9/22/2004

Optimization in Football

On Sunday I happened to catch a short blip of a story on 60 minutes about the key success in football: the coach. They explained a little bit about how coaches today use stats to not only find the probability of what an opponent will do in a certain situation but other strategic moves involved in contracts and trades.

Bill Belichick, the head coach of the Super Bowl Champion- New England Patriots, was actually an economics major in college. I found that very interesting.

Anyone who follows sports knows about the salary cap. Teams cannot exceed this limit in aggregate salary paid to its players. Belichick, in particular, uses optimization to decide when it is time to release a high paid star and find a new, emerging player with star potential. This way, his team stays under the salary cap, while having a consistently successful team.

8 comments:

John West said...

It may be true that there is actually a lot of thought that goes into being a coach in a high stakes league such as the NFL, but I think that most of a persons success in coaching comes from having a knack for doing it. In other words the ability to see a players talent and put together a group of individuals that come out of the mix as a team of winners. Economics may help in areas such as opportunity costs and other certain areas. A coach may evaluate what may have happened differently in a game had he or she started someone else in a certain position. I also find it sort of hard to believe that a coach actually has that much bearing on whether a team is successful or not. You can have the best coach in the world as far as play calling and figuring out strategies of other teams, but without the talent on the team the franchise will go nowhwere.

Bruce Banner said...

Coaches do play a big part on how a team should run. Stats is just one of many tools they use to maximize their team. Just look at our USA Olympic basketball team this year. We used all high paid players and we still lost. Economics can play a part but I don't think it can determine who will be the next champion or the next best player for their team.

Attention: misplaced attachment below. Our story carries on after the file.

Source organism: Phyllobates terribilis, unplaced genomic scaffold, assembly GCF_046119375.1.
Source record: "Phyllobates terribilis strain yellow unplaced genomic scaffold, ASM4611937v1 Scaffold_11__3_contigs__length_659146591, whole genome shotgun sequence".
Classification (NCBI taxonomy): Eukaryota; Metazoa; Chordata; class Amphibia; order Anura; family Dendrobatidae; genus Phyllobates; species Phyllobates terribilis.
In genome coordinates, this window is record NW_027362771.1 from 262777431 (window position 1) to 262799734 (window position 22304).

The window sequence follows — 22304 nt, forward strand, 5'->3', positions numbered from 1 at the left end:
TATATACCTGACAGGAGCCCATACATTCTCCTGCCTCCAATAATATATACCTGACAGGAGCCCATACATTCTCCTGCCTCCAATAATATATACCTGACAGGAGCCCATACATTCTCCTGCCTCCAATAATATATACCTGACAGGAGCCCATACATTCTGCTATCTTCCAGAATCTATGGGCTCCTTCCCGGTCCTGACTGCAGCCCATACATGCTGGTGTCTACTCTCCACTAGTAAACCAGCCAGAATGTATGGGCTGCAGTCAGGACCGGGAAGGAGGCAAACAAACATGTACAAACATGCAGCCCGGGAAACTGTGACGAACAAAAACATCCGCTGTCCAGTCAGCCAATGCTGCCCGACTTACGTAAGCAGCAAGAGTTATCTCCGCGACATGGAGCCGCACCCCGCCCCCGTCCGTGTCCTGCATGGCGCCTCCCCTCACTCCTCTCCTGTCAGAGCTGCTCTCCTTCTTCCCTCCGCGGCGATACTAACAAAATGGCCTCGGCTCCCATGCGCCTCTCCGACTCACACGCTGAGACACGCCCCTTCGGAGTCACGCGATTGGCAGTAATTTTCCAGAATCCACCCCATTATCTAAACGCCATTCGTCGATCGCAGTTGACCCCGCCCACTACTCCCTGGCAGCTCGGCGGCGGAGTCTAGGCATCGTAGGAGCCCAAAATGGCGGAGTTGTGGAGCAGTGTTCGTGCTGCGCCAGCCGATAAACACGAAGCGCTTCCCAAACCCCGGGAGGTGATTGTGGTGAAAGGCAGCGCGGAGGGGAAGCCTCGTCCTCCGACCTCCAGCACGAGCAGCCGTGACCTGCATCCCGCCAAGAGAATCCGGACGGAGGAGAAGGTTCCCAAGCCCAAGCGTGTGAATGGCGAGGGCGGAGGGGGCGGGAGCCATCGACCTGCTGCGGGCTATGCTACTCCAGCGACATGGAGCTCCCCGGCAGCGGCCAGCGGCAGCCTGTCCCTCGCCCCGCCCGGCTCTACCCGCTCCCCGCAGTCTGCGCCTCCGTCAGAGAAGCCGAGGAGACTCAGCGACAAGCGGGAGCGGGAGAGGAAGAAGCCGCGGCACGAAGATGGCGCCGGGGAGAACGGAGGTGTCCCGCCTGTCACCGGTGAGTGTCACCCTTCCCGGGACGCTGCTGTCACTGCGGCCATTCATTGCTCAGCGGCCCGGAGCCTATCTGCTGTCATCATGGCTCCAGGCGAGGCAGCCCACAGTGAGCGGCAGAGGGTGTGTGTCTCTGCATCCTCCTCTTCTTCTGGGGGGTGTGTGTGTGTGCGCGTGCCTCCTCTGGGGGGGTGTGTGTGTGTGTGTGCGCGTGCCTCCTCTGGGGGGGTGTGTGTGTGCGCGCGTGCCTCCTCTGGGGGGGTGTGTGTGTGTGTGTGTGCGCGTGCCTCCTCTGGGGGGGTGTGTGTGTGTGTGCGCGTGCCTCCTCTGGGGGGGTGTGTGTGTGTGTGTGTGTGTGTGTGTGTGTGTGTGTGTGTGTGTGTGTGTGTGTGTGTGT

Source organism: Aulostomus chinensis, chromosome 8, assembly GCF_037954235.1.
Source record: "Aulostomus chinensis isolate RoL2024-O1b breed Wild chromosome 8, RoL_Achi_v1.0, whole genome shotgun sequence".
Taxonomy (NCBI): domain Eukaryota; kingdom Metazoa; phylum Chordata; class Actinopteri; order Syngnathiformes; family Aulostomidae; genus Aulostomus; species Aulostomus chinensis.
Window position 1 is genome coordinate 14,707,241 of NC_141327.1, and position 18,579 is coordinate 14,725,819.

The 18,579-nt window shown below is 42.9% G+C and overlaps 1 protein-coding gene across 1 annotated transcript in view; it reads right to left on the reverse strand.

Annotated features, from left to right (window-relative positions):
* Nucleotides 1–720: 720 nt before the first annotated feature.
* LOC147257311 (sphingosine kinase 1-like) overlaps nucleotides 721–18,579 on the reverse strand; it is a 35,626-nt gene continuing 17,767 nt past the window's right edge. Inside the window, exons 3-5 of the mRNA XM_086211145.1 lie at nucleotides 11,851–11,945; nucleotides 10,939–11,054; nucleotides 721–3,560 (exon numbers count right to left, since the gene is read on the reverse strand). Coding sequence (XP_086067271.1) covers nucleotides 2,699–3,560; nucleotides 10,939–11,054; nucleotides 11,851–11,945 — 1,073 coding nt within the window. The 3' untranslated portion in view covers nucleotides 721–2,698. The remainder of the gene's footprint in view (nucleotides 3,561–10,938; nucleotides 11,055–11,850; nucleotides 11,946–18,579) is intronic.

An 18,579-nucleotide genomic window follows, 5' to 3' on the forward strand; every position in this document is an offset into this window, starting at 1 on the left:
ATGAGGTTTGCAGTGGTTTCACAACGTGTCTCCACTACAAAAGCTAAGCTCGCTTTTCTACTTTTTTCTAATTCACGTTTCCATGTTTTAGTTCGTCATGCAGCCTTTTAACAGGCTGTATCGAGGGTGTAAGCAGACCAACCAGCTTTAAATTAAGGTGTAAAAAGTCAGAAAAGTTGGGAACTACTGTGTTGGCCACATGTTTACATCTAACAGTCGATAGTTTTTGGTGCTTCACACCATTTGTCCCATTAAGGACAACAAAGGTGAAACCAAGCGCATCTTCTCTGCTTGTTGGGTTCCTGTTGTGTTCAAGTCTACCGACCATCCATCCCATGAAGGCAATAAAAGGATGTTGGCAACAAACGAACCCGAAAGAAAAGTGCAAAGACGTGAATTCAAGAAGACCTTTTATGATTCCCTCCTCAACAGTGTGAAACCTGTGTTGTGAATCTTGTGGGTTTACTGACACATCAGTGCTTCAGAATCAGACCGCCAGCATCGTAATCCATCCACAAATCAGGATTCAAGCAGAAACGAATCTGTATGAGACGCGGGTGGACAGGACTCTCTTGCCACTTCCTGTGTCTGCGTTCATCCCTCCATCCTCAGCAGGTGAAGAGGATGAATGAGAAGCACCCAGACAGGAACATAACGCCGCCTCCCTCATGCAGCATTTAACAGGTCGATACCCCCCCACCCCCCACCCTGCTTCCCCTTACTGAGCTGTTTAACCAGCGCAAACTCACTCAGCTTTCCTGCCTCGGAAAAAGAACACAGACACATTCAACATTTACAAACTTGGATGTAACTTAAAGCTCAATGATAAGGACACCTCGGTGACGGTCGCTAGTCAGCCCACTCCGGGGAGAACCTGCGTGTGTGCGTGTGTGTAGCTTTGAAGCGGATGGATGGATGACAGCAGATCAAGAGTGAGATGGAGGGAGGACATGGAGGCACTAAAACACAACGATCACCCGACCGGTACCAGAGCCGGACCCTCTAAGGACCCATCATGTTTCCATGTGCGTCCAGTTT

Janet said...

Coaching does play an important part in a team's success. Success from a coach's view is not always a superbowl ring. You can say a team is successful even if they didn't get the ring. A coach must know his players and Belichick does.

I think it is not completely economics but yes it does play a part. You cannot have a player on your team that is making twice as much as other players but is not working for you. Usually these players are the ones who cause the problems. As a coach you want the emerging player because you will be able to have them longer than your current players. The NFL is like a business. Belichick is right as far as using economics but there is more to it than just economics.

peter_parker said...

The comments are all the same. There was no implication that economics or coaching are the only part of winning.

To comment to John West, true, talent is important. That is obvious. That was stated in the posting. Think about this though, couldn't coaching make a difference on how a player performs. If you were a very talented player, but the coaching was horrible, and not just play calling but attitudes, encouragement, and respectability, wouldn't that give you less incentive to play your best?

It happens. Coaches can cultivate talent from a player. It is talked about in every sports broadcast.

I was in error when I wrote that the key to success was the coach, inferring that it was the only key. It should have read "a key to success".

peter_parker said...